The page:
“A Day in Riyadh” at The United Nations: Planning for People Investment, Sustainable Growth and Livability

UNITED NATIONS, Sept. 27, 2016 /PRNewswire-USNewswire/ — On the outside, cities are built from brick, mortar, glass and cement, but the spirit and identity of a city can only come from the people who live in it, and the energy they expend to animate day to day life. In planning for Riyadh, all consideration was given to enabling residents and facilitating activities that bring life to the city’s urban landscape?
The panelists onstage for the Planning for People workshop. From L to R: Dr. Ahmad Alsaif, Former Deputy Minister of Higher Education; Dr. Faisal Al Mubarak, Provost and Chief Academic Officer, King Faisal University; Yamina Djacta, Director at UN-Habitat; Dr. Anas Alfaris, Co-Director of the Center for Complex Engineering Systems at KACST and MIT; Lyndsay Neilson, Managing Director at Neilson Associates
The panelists onstage for the Planning for People workshop. From L to R: Dr. Ahmad Alsaif, Former Deputy Minister of Higher Education; Dr. Faisal Al Mubarak, Provost and Chief Academic Officer, King Faisal University; Yamina Djacta, Director at UN-Habitat; Dr. Anas Alfaris, Co-Director of the Center for Complex Engineering Systems at KACST and MIT; Lyndsay Neilson, Managing Director at Neilson Associates

A Day in Riyadh, a series of workshops that features an interactive display depicting Riyadh’s past, present and future that is underway at the United Nations, began Tuesday with a workshop presenting the broad outline of the vision for the city the and plans to enact it, which encompasses a regulatory, structural and a planning framework.

“The Future Saudi Cities Program is truly transformative and is considered a qualitative leap in the urban planning process in the Kingdom that is expected to achieve positive outcomes for the cities of Saudi Arabia,” Yamina Djacta the director for UN-Habitat said. The Future Saudi Cities Program was developed in cooperation between the UN and KSA to achieve sustainable urbanization.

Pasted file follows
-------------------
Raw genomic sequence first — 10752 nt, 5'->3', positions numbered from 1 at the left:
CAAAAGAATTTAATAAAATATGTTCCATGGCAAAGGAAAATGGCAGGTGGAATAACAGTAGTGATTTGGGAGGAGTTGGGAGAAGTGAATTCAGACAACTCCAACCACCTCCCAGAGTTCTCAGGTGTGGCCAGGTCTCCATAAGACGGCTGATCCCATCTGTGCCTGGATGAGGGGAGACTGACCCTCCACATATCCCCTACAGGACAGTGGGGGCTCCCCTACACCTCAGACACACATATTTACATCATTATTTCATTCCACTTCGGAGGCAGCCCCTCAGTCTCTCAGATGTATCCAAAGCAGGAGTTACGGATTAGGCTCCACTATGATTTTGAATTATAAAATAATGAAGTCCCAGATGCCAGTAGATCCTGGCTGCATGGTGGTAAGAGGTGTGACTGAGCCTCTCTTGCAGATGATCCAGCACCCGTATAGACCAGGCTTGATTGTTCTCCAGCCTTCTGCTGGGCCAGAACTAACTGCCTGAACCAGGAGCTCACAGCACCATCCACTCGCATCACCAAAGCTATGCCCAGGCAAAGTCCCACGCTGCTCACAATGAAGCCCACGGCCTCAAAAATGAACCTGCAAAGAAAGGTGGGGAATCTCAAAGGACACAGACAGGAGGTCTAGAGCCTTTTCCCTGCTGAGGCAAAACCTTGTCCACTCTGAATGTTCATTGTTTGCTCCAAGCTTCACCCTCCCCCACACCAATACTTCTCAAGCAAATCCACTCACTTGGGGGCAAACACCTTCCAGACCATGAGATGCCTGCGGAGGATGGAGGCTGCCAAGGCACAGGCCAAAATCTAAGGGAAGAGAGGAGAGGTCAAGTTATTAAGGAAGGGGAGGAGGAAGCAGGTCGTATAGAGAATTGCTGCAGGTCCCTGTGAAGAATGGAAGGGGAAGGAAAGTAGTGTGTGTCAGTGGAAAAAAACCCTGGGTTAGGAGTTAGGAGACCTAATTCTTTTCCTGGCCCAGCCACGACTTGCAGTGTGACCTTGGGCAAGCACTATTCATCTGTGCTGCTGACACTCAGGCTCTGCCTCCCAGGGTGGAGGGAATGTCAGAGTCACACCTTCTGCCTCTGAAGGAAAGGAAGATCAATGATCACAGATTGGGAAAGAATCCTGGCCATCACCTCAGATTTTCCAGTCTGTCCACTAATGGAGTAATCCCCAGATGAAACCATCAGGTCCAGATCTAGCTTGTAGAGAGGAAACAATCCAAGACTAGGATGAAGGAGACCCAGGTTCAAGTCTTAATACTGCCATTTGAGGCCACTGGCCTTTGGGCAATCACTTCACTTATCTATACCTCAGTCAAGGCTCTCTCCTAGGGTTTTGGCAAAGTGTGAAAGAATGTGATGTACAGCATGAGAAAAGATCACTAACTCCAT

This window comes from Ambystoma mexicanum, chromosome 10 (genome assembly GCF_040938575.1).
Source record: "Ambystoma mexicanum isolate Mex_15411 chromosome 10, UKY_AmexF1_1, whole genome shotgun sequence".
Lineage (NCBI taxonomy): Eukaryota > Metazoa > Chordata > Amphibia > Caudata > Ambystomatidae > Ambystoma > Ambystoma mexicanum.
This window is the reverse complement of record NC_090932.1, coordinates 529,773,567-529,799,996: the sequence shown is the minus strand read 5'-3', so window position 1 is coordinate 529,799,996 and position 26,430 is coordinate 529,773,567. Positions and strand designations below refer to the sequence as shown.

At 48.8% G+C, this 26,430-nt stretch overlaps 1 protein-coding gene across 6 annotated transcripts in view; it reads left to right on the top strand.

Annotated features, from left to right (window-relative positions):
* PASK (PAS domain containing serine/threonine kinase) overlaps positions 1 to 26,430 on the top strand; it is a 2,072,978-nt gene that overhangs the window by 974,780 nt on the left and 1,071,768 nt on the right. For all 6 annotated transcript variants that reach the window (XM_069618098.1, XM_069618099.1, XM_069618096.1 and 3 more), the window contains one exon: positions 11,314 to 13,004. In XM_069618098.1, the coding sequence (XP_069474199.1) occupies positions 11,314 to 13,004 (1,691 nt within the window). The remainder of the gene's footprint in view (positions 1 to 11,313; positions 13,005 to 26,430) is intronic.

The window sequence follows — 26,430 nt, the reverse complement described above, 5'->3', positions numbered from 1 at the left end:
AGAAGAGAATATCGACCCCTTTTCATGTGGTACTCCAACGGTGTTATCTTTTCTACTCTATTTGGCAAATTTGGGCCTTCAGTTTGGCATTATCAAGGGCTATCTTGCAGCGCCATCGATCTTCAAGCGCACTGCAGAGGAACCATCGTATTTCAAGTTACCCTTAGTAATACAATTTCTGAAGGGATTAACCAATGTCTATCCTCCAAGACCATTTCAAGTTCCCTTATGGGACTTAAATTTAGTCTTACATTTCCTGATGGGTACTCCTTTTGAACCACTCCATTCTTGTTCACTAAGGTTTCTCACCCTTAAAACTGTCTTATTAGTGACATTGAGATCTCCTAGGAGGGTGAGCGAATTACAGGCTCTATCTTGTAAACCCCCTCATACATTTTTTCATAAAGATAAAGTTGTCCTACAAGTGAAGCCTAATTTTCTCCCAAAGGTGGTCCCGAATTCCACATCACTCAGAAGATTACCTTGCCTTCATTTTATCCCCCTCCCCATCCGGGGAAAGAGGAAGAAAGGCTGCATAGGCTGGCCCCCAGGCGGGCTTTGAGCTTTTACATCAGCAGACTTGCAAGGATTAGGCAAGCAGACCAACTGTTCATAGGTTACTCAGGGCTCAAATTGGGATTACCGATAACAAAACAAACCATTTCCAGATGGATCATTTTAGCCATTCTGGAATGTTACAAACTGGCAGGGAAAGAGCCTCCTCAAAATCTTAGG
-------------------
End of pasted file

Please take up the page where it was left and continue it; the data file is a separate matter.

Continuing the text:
Lyndsay Neilson, a longtime advisor to the Arriyadh Development Authority, told the workshop that Riyadh is becoming a center for new forms of investment and the private sector engagement. “We now have new investment opportunities because of our ambitious public transportation projects. Our focus first and foremost is on the citizens and ensuring livability in accordance with Vision 2030. We are at an exciting time in our long term planning as we begin the next phase of strategic growth in Riyadh.” Neilson is also Secretary of the Department of Environment and Sustainability, State of Victoria in Australia.

Dr. Ahmad Alsaif, Saudi Arabia’s former Deputy Minister of Education, was the governor of Riyadh for fifty years and took in the lead in establishing the Arriyadh Development Authority. Riyadh is a city that prioritizes sustainability, urban growth, the environment, he said, and a city that manages growth for its people. Under the leadership of King Salman, ADA has been able to plan for the future of the city and provide the necessary services and facilities for its residents.

“In the 1950s, Riyadh was a sleepy hamlet of around 100 thousand inhabitants. Today it is a city of over 6.5 million people. Progress in improving the national economy, municipal organizations, and technology are factors that influenced Riyadh’s urbanization,” said Dr. Faisal Al Mubarak, Provost for Education Affairs and Academic President, Al Faisal University, and a Board Member of King Adbullah Economic City. He said, “The main tasks of ADA are to oversee urban and strategic planning of the city and to achieve the attainment of sustainability in planning and building a beautiful and functional city of the future.”

On Wednesday, A Day in Riyadh continues by focusing on environmental protection and improvement, energy sustainability; and what life in Riyadh aims to be.